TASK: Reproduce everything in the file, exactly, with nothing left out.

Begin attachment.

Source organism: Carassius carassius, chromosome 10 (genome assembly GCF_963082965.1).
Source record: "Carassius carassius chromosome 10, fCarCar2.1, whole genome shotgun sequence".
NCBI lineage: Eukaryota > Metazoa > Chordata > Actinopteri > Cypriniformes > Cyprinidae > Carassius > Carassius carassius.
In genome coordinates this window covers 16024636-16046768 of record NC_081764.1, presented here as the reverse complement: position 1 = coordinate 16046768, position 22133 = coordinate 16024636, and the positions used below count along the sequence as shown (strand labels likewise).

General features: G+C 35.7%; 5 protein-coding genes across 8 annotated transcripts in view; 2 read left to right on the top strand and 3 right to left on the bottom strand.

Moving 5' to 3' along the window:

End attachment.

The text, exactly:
Source organism: Carassius carassius, chromosome 10 (genome assembly GCF_963082965.1).
Source record: "Carassius carassius chromosome 10, fCarCar2.1, whole genome shotgun sequence".
NCBI lineage: Eukaryota > Metazoa > Chordata > Actinopteri > Cypriniformes > Cyprinidae > Carassius > Carassius carassius.
In genome coordinates this window covers 16024636-16046768 of record NC_081764.1, presented here as the reverse complement: position 1 = coordinate 16046768, position 22133 = coordinate 16024636, and the positions used below count along the sequence as shown (strand labels likewise).

General features: G+C 35.7%; 5 protein-coding genes across 8 annotated transcripts in view; 2 read left to right on the top strand and 3 right to left on the bottom strand.

Moving 5' to 3' along the window: